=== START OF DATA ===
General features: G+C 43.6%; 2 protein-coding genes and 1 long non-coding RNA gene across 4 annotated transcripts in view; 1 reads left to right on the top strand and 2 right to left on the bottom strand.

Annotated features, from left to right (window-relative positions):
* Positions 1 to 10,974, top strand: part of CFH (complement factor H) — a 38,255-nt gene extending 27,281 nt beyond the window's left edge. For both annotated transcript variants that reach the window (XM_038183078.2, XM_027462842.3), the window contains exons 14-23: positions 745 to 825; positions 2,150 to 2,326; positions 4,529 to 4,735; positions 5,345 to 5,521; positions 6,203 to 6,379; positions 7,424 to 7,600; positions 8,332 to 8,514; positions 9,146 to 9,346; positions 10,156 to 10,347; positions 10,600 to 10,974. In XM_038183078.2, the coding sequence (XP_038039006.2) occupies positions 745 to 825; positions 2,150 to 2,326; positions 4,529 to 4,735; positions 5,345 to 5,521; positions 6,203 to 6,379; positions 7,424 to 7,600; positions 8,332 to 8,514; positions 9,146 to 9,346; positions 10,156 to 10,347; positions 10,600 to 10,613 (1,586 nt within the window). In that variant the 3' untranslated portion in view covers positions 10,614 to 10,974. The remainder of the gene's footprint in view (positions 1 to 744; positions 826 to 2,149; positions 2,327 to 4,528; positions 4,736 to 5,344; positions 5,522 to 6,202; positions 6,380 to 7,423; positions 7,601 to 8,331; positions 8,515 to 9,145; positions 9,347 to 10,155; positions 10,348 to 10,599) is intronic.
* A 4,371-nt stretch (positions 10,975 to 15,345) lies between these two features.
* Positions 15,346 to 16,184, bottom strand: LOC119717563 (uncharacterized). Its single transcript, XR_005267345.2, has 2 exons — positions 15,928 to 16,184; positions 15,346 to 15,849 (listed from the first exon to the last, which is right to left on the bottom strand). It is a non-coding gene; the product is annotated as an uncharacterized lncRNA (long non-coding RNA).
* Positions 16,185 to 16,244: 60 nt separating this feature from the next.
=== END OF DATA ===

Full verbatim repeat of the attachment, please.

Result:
General features: G+C 43.6%; 2 protein-coding genes and 1 long non-coding RNA gene across 4 annotated transcripts in view; 1 reads left to right on the top strand and 2 right to left on the bottom strand.

Annotated features, from left to right (window-relative positions):
* Positions 1 to 10,974, top strand: part of CFH (complement factor H) — a 38,255-nt gene extending 27,281 nt beyond the window's left edge. For both annotated transcript variants that reach the window (XM_038183078.2, XM_027462842.3), the window contains exons 14-23: positions 745 to 825; positions 2,150 to 2,326; positions 4,529 to 4,735; positions 5,345 to 5,521; positions 6,203 to 6,379; positions 7,424 to 7,600; positions 8,332 to 8,514; positions 9,146 to 9,346; positions 10,156 to 10,347; positions 10,600 to 10,974. In XM_038183078.2, the coding sequence (XP_038039006.2) occupies positions 745 to 825; positions 2,150 to 2,326; positions 4,529 to 4,735; positions 5,345 to 5,521; positions 6,203 to 6,379; positions 7,424 to 7,600; positions 8,332 to 8,514; positions 9,146 to 9,346; positions 10,156 to 10,347; positions 10,600 to 10,613 (1,586 nt within the window). In that variant the 3' untranslated portion in view covers positions 10,614 to 10,974. The remainder of the gene's footprint in view (positions 1 to 744; positions 826 to 2,149; positions 2,327 to 4,528; positions 4,736 to 5,344; positions 5,522 to 6,202; positions 6,380 to 7,423; positions 7,601 to 8,331; positions 8,515 to 9,145; positions 9,347 to 10,155; positions 10,348 to 10,599) is intronic.
* A 4,371-nt stretch (positions 10,975 to 15,345) lies between these two features.
* Positions 15,346 to 16,184, bottom strand: LOC119717563 (uncharacterized). Its single transcript, XR_005267345.2, has 2 exons — positions 15,928 to 16,184; positions 15,346 to 15,849 (listed from the first exon to the last, which is right to left on the bottom strand). It is a non-coding gene; the product is annotated as an uncharacterized lncRNA (long non-coding RNA).
* Positions 16,185 to 16,244: 60 nt separating this feature from the next.